In a packed county courtroom Monday, Judge Dwight Phifer ordered the Anderson County Sheriff's Office to return nearly 100 cows, horses, and goats seized from Michael and Francis Dear last month.
The Dears will be responsible for transporting their animals home, the court ruled. They will not, however, be financially responsible for housing or vet fees for the seized animals, except for two emaciated white horses.
“I just want to thank all the people in the community who supported us through this ordeal,” Francis Dear, choking back tears, told the Herald-Press Monday. “To those who were so venomous towards us, here and on social media, I will be praying that God turns their hearts.”
Defense attorneys Charles Nichols and Donald Larkin petitioned the judge for a reimbursement of the Dears' court fees. However, when Assistant District Attorney Scott Holden rose to argue, Michael Dear told Larkin to disregard the request – he just wanted the case to be over.
Two white horses, emaciated, but alive, were also in the paddock with the dead livestock. Phifer ruled the Dears forfeit ownership of those animals.
“The other animals … were in good shape, with adequate water and food,” Phifer said. “I just cannot make a finding those animals were cruelly treated or abandoned.”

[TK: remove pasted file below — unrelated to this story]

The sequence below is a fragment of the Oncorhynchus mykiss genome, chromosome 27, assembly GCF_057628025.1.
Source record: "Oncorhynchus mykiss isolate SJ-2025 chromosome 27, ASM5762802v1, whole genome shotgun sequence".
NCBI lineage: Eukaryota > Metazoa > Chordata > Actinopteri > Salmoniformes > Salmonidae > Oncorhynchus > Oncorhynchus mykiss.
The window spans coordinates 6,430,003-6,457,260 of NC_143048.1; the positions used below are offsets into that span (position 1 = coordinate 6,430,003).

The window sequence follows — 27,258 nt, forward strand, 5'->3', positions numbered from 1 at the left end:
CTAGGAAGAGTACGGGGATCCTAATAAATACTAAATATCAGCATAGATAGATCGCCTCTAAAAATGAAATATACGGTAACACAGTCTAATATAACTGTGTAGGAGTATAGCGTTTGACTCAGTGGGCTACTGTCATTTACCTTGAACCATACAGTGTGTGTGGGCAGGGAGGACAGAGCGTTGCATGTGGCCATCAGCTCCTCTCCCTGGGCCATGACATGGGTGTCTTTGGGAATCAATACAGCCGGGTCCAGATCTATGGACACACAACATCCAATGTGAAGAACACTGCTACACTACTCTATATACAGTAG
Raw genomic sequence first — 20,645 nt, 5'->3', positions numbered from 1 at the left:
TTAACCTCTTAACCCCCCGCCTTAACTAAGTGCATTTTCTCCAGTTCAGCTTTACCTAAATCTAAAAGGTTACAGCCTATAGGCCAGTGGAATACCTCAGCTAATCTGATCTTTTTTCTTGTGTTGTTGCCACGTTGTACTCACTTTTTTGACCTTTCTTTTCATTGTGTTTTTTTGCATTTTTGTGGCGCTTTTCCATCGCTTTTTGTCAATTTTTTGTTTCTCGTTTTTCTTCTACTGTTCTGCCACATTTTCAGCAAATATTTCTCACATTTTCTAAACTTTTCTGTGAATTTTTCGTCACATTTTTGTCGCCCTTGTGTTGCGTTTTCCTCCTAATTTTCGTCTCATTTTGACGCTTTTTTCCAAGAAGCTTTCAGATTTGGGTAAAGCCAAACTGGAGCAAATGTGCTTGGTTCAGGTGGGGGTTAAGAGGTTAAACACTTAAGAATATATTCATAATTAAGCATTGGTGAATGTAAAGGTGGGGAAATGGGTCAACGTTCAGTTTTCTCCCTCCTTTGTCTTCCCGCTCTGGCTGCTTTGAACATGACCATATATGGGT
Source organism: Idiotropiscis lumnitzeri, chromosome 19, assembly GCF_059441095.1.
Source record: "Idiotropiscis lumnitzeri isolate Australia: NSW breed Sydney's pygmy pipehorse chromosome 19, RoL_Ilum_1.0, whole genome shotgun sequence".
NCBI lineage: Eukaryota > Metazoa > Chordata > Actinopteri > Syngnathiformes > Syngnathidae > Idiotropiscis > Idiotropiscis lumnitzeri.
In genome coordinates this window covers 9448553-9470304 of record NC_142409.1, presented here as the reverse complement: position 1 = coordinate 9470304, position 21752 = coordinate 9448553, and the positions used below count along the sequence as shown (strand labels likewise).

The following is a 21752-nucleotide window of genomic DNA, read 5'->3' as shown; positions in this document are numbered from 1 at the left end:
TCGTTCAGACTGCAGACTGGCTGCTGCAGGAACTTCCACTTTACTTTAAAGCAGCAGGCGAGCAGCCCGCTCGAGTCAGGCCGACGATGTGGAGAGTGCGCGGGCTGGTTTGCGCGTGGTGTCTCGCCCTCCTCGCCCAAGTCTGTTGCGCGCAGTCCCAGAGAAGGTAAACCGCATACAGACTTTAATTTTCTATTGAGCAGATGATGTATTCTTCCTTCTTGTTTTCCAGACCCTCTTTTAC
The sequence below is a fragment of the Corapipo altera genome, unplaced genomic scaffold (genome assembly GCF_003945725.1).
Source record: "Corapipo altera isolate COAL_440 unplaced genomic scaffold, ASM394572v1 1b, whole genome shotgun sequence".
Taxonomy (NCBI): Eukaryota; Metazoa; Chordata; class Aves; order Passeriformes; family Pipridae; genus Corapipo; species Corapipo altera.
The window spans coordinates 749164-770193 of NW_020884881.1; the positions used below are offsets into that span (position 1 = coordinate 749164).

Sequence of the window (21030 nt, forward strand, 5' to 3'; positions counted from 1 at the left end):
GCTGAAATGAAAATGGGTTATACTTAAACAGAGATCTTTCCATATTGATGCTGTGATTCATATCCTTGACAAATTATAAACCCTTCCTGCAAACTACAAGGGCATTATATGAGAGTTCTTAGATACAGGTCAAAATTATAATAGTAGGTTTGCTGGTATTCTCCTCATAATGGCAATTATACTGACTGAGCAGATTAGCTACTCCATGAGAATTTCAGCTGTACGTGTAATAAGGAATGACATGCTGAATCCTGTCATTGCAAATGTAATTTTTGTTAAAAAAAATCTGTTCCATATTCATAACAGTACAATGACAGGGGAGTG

Last month, Judge Gary Thomas found the Dears responsible for cruel treatment of livestock, and ordered all animals seized from the Dear property to be auctioned. The Dears were also ordered to pay housing, vet, and court fees. A bond was set for $20,000 to cover the expected cost.
The Anderson County Sheriff's Office seized 95 animals – including 80 cows and 11 horses – from 240 acres owned by the Dears in the Elkhart/Slocum area.
The confiscation was ordered after Capt. Ginger Lively found 31 dead cows and horses on the Dears' property while investigating a complaint of a foul odor.
The livestock died from dehydration, having been mistakenly locked in a paddock away from their water source.
More than 50 residents, most in support of the Dear family, packed the Anderson County courtroom to hear the ruling on the Dears' appeal of animal cruelty.
Phifer's ruling came after two days of testimony from witnesses, law enforcement, and animal experts.